Super Foods From Ancient Civilizations

Dates fruit. Pile of fresh dried date fruits in a basket.

Photo credit: bigstock.com

With the introduction and huge popularity of the Paleo diet, people are asking themselves, what exactly did ancient cultures eat before they took up massive farming and agriculture endeavors?

Perhaps a better question would be are you eating healthy? Or do you only think that you are? Some people eat a salad for lunch every day and believe that this makes their diet healthy, even if they pick up some fast food for dinner on the way home. How much do you really know about what makes up the staples of your diet? Should you try to incorporate the staples of ancient civilizations into your modern day world?

Unfortunately, many of the herbs and tinctures that were used for centuries are difficult or impossible to find, so you would have to create those yourself.  Also, so many of what were once considered to be healthy staples are now GMO or so devoid of nutrients due to compromised soil that eating them is no guarantee of anything.

Consider growing as much of these ancient foods for yourself, to ensure your body gets the optimal nutrition that the ancients once did.

Keep reading and learn what some of the oldest civilizations on the planet consumed:

Continue to Page 2

Photo credit: bigstock.com

Photo credit: bigstock.com

The Romans

 Some of their foods were imported from Mesopotamia, but common foods were beets, garlic, rosemary, basil, cucumbers, olive oil, herbs, mustard, cumin, artichokes, and olives.

They also consumed plenty of eggs, cheese, honey, raw milk, and flat, unleavened bread called emmer. This bread was usually dipped in wine or olive oil. For meat, Romans favored wild boar, lamb, duck, geese, chickens, fish, and shellfish. Of course, all their meat was free range and antibiotic free!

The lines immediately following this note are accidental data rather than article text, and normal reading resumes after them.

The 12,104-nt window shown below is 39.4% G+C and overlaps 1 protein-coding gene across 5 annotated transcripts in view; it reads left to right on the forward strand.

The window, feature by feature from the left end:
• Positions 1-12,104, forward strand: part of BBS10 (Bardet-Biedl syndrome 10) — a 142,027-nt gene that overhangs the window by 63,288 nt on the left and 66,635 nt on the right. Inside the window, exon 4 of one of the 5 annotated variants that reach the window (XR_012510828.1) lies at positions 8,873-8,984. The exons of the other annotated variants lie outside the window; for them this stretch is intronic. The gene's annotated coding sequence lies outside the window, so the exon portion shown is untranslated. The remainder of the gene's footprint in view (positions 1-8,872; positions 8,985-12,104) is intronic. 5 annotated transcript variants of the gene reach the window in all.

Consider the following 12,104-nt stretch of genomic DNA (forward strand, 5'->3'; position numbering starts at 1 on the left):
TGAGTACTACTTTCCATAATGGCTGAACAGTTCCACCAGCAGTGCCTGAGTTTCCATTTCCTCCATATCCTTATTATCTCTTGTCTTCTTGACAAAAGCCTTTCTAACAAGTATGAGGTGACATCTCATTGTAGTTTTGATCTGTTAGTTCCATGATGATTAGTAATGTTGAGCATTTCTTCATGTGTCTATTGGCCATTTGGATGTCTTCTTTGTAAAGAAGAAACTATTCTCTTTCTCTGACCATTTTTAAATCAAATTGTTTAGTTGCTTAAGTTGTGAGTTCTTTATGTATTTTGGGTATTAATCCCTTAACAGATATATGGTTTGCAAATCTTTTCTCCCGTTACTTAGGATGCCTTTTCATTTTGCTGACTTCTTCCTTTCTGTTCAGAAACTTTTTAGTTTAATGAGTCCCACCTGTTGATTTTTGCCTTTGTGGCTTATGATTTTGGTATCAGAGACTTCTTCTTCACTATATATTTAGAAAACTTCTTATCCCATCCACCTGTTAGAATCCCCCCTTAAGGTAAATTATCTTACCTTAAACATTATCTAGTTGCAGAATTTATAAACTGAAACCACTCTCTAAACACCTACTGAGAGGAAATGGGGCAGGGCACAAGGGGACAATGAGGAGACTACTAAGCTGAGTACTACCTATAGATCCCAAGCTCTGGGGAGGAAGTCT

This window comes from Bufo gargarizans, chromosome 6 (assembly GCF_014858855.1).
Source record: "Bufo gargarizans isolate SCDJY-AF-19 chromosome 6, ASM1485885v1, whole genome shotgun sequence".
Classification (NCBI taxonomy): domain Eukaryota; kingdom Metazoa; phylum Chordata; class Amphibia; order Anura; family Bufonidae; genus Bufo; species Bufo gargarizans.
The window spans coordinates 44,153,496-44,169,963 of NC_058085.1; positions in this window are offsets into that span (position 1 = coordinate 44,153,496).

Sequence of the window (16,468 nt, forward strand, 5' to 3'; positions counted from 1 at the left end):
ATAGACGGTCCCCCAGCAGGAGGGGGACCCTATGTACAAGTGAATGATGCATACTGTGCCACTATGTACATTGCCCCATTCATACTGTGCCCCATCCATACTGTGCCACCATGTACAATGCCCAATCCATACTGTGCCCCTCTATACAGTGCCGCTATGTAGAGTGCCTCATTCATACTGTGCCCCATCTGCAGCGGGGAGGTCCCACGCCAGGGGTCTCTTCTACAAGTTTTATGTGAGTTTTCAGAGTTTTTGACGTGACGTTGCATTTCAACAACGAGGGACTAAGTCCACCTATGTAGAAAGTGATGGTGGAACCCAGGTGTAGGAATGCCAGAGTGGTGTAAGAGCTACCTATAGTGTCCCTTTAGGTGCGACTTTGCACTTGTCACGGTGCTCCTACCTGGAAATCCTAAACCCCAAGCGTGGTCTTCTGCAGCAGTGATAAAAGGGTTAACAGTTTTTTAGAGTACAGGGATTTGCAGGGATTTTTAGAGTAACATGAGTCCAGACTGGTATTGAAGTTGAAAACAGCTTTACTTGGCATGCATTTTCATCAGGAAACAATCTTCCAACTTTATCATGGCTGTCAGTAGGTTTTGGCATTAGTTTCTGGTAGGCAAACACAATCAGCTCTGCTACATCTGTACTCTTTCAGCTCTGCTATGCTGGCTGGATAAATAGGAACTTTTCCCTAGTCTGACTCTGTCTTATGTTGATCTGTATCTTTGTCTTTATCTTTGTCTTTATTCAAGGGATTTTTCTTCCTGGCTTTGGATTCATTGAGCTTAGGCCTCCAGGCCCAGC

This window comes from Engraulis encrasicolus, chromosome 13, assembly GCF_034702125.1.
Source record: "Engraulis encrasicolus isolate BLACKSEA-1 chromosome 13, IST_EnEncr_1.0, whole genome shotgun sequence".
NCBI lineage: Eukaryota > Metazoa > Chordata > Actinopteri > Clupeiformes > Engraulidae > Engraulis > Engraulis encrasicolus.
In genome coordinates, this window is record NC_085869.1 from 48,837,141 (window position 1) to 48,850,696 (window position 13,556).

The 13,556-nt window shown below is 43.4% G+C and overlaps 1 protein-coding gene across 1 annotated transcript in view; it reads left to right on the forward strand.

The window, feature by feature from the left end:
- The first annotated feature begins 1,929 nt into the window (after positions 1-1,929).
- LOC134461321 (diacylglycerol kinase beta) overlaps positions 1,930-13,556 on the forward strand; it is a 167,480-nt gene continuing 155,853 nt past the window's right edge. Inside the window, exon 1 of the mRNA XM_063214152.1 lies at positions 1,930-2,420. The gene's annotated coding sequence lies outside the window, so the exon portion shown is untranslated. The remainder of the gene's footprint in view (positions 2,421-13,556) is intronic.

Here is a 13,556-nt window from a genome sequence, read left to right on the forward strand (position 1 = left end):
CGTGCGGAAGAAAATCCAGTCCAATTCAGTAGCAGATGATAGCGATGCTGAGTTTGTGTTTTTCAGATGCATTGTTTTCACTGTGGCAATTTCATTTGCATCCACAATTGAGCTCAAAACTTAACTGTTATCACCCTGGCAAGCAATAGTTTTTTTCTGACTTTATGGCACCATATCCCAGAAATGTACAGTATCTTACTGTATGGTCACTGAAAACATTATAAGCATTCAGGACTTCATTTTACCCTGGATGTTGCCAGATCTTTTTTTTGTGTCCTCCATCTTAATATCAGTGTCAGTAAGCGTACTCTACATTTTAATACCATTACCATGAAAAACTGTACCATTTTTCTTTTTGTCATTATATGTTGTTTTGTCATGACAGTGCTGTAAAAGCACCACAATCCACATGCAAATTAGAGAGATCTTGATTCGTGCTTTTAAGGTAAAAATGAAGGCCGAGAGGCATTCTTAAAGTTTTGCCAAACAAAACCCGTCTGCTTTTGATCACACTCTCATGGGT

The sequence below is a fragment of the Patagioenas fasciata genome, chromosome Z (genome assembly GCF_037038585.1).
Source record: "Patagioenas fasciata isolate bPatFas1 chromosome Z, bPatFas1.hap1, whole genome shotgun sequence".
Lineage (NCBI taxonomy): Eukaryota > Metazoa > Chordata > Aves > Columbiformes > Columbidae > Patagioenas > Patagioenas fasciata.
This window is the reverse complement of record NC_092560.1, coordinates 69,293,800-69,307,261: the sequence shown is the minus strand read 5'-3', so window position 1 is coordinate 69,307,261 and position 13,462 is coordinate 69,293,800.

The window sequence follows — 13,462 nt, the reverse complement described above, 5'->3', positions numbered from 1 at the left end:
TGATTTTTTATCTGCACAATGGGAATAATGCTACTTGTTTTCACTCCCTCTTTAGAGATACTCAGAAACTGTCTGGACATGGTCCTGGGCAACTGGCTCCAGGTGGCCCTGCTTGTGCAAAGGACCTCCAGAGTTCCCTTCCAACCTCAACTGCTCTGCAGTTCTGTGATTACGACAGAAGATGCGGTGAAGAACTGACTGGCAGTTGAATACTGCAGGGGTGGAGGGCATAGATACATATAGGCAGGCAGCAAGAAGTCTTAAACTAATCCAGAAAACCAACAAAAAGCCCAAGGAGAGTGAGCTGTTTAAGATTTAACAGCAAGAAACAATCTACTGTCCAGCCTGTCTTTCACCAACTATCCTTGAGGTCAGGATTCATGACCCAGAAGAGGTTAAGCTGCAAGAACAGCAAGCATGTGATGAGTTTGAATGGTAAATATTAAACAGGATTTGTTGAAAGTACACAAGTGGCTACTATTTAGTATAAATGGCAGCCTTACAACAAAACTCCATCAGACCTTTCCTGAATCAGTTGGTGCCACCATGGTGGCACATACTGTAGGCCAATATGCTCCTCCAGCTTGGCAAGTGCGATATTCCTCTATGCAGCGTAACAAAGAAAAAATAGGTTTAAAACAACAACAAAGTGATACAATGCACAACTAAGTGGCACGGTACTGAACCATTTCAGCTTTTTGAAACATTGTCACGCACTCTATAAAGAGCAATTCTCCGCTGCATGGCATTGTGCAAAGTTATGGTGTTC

The Aztecs

Their regular diet included plenty of corn (non-GMO, of course!), tomatoes, beans, peppers, avocados, all types of squash, and amaranth. Chocolate was reserved for warriors and nobility, but that doesn’t mean you shouldn’t indulge in a piece of dark chocolate a few times per week. The Aztecs were also fond of chia seeds. They used honey to flavor most of their drinks, which generally came from fruits or the juice from cactus.

For meat, the Aztec diet included gophers, fish, iguanas, crayfish, and plenty of insects, including ants and grasshoppers. They raised domesticated turkeys, ducks, and sometimes even ate their dogs when they got to be too numerous, but they rarely ate larger game such as deer. They did enjoy a variety of mushrooms and thought that they could cure just about any disease. Not sure about eating dogs, but they were right about the mushrooms!

 

The Chinese

Recent archaeological finds show that many Chinese used bronze for cooking, and that steaming and stir frying foods has been going on for more than 3,000 years. The Chinese were some of the first farmers in the world, growing peas, beans, cabbages, and peppers. They loved grains such as wheat, millet, hemp, and soy. They also ate barley and bamboo shoots. For meat, it was common for the ancients to consume pheasants, deer, turtles, fish, ducks, geese, chickens, sheep, pigs, cows, camels, and dogs.

Continue to Page 3

Photo credit: bigstock.com

Photo credit: bigstock.com

The Egyptians

They loved their fruit! Grapes, figs, dates, melons, plums, pears, apples, apricots, and cherries. Some foods were reserved for the upper class, but in general, most common meats were duck, partridge, quail, geese, pigeons, and ox. Bread and beer were common at most tables, and honey was a primary sweetener, but it was expensive. The Egyptians also enjoyed celery, lettuce, Old World gourds, melons, turnips, peas, beans, chickpeas, and lentils. They also used olive oil for their cooking.

 

The Incas

Their diet was somewhat similar to the Aztecs in that they ate tomatoes, squash, chilies, and mushrooms. However, the Incas had a wide variety of altitudes from which to obtain food, so they ate hundreds of varieties of edible tubers, such as potatoes and sweet potatoes. Another root called ullucu, which is something like a cross between a carrot and celery, was also consumed. They also consumed corn, like the Aztecs, and no meal was complete with it. They ate llamas when they needed to, but these animals were more prized for their wool. Commoners ate plenty of guinea pigs and their entrails were often used in soup. When hunting was good they ate various types of deer, bear, and even foxes. They also ate frogs, ants, grasshoppers, caterpillars, and beetles. Some of these foods would be difficult to find today.

Don’t get caught up in the latest diet fad. Eat your fill every day of raw, organic superfoods and fill your day with energy, vitality, health, and immunity.

Sources:

Aurlaea.com

China.org.cn

Jpost.com